Property Law

Renewable Energy vs. National Parks

By: Bethany Anderson

That’s what happened in Animal Welfare Institute v. Beech Ridge Energy LLC, where a wind energy facility was curtailed because it stood in the migration pathway of an endangered species—Indiana bats. The court allowed the facility to operate, but with significant constraints. For instance, though construction on those turbines already under construction could continue, Beech Ridge could operate only after it applied for and obtained an Incidental Take Permit (“ITP”), which would immunize Beech Ridge from certain ESA penalties for killing and injuring bats. Moreover, construction of additional turbines was conditioned on obtaining an ITP. Additionally, the Court ordered the Fish and Wildlife Service (“FWS”) to determine when Beech Ridge could actually operate after Beech Ridge obtained an ITP, taking into account the migration and hibernation patterns of the bats (see this report for a brief discussion on the aftermath of the Beech Ridge case).

In a similar energy against nature context, significant outcry (see this article) over oil and gas drilling in and around national parks arose in the last year. The Trump Administration opened up more public lands for mineral leasing, and directed agencies to revise or rescind rules that burden domestic energy development. Environmental groups lamented the endangerment of pristine public lands, darkness of wilderness night skies, quiet of natural soundscapes, and tech- and industry-free experiences many visitors crave. These are all legitimate concerns because the experiences, sounds, and sights preserved in our national parklands are preserved relatively unspoiled only in these limited corners of the country. The groups’ sentiment seems to be “let’s just drill somewhere else, okay? It’s a big country. Preservation uses claim few acres in the scheme of things.”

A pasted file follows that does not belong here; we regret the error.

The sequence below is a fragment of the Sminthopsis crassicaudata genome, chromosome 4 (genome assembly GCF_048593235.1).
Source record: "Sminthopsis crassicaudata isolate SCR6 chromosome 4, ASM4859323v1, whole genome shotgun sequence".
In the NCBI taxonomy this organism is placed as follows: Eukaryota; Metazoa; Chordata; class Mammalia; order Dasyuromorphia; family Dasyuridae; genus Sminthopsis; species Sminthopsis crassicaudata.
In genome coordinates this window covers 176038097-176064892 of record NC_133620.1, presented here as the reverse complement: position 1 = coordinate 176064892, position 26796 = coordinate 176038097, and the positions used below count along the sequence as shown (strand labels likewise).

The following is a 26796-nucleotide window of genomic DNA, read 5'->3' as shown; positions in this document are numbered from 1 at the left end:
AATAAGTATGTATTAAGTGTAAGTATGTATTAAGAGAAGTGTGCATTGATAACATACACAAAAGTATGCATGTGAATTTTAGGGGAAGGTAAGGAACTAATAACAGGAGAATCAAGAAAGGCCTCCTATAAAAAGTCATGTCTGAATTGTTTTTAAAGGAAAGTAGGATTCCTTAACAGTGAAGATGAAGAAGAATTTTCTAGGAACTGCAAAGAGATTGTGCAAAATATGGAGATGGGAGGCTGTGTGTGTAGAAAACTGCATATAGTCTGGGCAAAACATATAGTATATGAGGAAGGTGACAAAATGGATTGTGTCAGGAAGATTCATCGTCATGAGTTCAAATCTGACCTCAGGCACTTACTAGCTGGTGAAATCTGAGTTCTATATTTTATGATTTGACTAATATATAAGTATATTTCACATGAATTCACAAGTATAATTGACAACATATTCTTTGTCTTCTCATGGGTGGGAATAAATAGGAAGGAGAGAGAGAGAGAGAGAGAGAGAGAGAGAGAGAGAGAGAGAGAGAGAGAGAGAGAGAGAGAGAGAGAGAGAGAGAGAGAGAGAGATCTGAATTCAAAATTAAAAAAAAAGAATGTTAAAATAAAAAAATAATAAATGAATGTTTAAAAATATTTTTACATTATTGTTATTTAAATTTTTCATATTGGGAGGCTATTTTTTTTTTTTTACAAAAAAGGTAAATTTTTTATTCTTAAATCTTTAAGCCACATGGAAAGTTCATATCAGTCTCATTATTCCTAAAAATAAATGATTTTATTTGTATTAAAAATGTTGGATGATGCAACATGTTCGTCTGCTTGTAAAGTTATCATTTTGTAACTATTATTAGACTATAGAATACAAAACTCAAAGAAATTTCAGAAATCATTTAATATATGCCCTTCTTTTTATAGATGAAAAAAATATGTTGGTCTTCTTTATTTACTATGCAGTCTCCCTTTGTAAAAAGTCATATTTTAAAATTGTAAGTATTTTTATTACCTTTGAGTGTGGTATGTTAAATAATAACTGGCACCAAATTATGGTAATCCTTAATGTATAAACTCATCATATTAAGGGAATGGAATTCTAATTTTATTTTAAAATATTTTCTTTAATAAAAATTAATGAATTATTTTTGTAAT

The recent outcry misses, however, concern over greener energy projects that also threaten wilderness and nature values. Like in Beech Ridge, there are two sometimes competing goals here. Renewables serve climate change goals, displacing carbon-emitting energy sources like coal, natural gas, and oil. National parklands preserve land and culture in their natural and historical state. What happens when green energy development requires a huge expanse of flat land exposed to sun year round? A solar facility one mile from Mojave National Preserve presents an example. Is such a land use plan any less invasive than drilling? Maybe it’s quieter and lower to the ground, and maybe it serves a goal that those in the nature fight can get behind better than oil and gas drilling. In this instance, the solar facility still a mile away and does not in any way reach into the park through something comparable to directional drilling. But the facility uses land that was previously untouched and is still potentially visible from parks. As another example, what happens when the only way to get offshore wind online is to construct a high-voltage transmission line across a historic park? Developers say alternative energy sources that replace closing coal plants require a transmission line crossing a historic trail. Opponents say the line undermines the historic atmosphere of the trail and surrounding park area, and may open the floodgates to more industrialization in historic and pristine areas. In the same way as oil and gas drilling, these developments undermine some of the wilderness and historic values park advocates fight for.